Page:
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Isaac Watts died 11/25/1748.   Born (7/17/1674) eldest of 8 children of a Dissenter pastor, Watts learned Latin by 4, Greek at 9, French at 11, & Hebrew at 13.  This “Father of modern hymnology” also wrote Logick (1725), Knowledge of the Heavens and Earth (1726),  Philosophical Essays (1733),  The Improvements of the Mind (1741),  ALL used as Texts for decades at such “little known” colleges as Cambridge, Oxford, Harvard & Yale!  Isaac was only 5’ tall, had a disproportionately large head, & never married.

His nearly 600 hymns include “At the Cross” “Come We That Love the Lord” “Jesus Shall Reign Where’er the Sun” “Am I a Soldier of the Cross?” “When I Survey the Wondrous Cross” “O God Our Help in Ages Past” & “Joy To the World.”

When I survey the wondrous cross

On which the Prince of glory died,

My richest gain I count but loss,

And pour contempt on all my pride.

 

Forbid it, Lord, that I should boast,

Save in the death of Christ my God!

All the vain things that charm me most,

I sacrifice them to His blood.

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“Alas! and Did My Savior Bleed?”  (stanzas 1,3,5)

 

Alas! and did my Savior bleed
And did my Sovereign die?
Would He devote that sacred head
For such a worm as I?

Refrain

At the cross, at the cross where I first saw the light,
And the burden of my heart rolled away,
It was there by faith I received my sight,
And now I am happy all the day!

 

Was it for crimes that I had done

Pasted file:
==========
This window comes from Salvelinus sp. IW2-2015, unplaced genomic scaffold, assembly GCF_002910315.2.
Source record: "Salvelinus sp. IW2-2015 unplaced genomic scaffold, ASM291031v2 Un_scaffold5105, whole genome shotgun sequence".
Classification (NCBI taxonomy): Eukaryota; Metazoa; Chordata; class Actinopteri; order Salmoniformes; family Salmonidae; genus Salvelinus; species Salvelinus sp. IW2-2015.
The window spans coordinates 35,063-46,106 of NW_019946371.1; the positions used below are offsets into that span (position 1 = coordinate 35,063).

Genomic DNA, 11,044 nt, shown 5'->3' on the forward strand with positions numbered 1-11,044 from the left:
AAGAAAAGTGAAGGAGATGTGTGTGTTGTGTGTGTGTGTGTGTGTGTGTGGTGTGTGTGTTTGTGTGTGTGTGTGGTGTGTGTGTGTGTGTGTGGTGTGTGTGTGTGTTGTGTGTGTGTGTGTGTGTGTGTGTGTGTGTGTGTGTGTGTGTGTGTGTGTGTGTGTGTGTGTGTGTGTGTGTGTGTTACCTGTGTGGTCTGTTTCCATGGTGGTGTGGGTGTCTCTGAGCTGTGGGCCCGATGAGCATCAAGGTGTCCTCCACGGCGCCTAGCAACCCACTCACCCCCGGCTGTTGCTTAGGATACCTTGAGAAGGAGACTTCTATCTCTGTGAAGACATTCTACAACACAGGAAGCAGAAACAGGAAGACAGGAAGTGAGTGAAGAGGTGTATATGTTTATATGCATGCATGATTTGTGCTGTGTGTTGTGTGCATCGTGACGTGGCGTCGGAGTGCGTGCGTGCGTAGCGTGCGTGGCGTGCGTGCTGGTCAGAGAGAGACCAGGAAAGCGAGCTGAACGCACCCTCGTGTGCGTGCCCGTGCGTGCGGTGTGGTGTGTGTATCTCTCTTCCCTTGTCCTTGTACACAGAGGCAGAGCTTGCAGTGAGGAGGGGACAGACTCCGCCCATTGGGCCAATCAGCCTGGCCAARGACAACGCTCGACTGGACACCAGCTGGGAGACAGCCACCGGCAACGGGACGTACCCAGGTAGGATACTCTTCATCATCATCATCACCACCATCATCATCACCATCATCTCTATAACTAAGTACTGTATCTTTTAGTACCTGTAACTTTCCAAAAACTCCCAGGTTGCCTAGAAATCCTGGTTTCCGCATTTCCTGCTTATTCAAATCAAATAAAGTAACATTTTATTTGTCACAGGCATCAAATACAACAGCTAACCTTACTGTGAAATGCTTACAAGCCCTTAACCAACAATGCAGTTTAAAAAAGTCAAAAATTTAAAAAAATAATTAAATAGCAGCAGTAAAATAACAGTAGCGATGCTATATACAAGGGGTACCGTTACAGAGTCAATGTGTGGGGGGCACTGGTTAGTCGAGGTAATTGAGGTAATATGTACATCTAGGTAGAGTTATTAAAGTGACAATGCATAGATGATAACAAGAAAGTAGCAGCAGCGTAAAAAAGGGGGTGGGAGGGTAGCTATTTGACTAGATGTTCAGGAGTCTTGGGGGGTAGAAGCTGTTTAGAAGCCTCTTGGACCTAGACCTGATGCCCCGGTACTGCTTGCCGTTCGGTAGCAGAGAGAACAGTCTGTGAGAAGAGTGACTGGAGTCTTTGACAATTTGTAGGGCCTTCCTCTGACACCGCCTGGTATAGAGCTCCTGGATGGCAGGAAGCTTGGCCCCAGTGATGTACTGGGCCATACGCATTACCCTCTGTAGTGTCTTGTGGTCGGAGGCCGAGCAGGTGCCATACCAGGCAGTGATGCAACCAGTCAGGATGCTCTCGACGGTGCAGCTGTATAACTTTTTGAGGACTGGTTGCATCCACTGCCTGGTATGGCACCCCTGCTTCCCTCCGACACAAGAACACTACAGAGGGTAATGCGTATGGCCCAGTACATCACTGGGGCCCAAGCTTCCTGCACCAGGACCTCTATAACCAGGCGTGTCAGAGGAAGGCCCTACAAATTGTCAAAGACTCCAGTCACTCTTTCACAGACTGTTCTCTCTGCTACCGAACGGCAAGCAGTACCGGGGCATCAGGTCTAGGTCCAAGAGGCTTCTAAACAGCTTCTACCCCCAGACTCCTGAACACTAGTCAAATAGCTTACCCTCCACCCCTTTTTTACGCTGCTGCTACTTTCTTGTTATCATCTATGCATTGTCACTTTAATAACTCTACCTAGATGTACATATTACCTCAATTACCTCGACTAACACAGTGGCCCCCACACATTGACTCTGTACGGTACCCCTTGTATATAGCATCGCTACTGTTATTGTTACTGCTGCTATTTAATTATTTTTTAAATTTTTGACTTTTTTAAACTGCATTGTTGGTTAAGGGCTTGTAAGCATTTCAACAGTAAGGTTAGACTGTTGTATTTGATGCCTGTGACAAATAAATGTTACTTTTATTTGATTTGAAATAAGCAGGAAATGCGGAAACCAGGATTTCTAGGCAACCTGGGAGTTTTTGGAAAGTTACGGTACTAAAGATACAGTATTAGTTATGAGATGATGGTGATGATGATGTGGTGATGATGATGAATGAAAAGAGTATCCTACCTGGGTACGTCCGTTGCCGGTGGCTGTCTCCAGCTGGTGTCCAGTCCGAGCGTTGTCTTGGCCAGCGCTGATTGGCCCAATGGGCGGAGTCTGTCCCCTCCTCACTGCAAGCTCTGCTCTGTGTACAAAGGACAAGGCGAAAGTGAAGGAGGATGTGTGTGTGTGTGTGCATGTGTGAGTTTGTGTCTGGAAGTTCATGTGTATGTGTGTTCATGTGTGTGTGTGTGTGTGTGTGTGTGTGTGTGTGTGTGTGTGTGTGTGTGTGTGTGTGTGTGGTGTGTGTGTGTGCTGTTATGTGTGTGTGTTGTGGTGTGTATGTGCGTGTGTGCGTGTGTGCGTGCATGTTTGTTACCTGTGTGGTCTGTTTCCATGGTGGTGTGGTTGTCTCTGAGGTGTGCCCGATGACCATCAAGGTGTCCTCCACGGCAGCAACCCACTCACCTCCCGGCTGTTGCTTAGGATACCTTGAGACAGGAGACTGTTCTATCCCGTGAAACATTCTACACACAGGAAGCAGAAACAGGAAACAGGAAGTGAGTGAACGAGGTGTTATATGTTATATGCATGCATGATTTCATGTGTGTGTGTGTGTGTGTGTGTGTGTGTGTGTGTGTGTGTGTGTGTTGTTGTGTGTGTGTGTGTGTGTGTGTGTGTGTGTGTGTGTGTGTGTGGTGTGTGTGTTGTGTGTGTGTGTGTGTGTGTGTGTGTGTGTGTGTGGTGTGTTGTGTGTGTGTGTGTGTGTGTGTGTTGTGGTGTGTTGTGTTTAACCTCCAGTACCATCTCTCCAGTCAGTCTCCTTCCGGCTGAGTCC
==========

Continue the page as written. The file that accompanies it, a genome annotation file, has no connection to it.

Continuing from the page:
He groaned upon the tree?
Amazing pity! grace unknown!
And love beyond degree!

 

Thus might I hide my blushing face
While His dear cross appears,
Dissolve my heart in thankfulness,
And melt my eyes to tears.       (Underlining -eab)

 

Isaac Watts died this day in England, his native land.  He is known for many worshipful hymns and, of course for, “Joy to the World.”  The average reader may be unaware that Watts also wrote, Logick (1725)  Knowledge of the Heavens and Earth (1726)  Philosophical Essays (1733)  The Improvements of the Mind (1741) all used for decades at Cambridge, Oxford, Harvard, and Yale!

 

Watts is said to have rhymed so much as a kid that his dad wanted it stopped to which Isaac replied “O father, do some pity take

                                                And I will no more verses make.”

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“Spirit of Holiness” (stanza 4)

 

Spirit of holiness, ’tis Thine
To hear our feeble prayer;
Come, for we wait Thy power divine,
Let us Thy mercy share.

 

Samuel Francis Smith, Baptist, in addition to his famous “My Country ‘Tis of Thee” (written at 23) also wrote hymns.  Above and a second example is:

 

“The Morning LIght Is Breaking” (stanza 4)

 

Blest river of salvation, pursue thy onward way;
Flow thou to every nation, nor in thy riches stay:
Stay not till all the lowly triumphant reach their home;
Stay not till all the holy proclaim, “The Lord is come.”

 

Olver Wendell Holmes wrote a cute few lines about Smith:

 

There’s a nice youngster of excellent pith,
Fate tried to conceal him by naming him Smith;
But he shouted a song for the brave and the free,
Just read on his medal, “My country,” “of thee.”

 

Smith and Holmes were classmates at Harvard.

[Some info credit goes to information Cyberhymnal.com]

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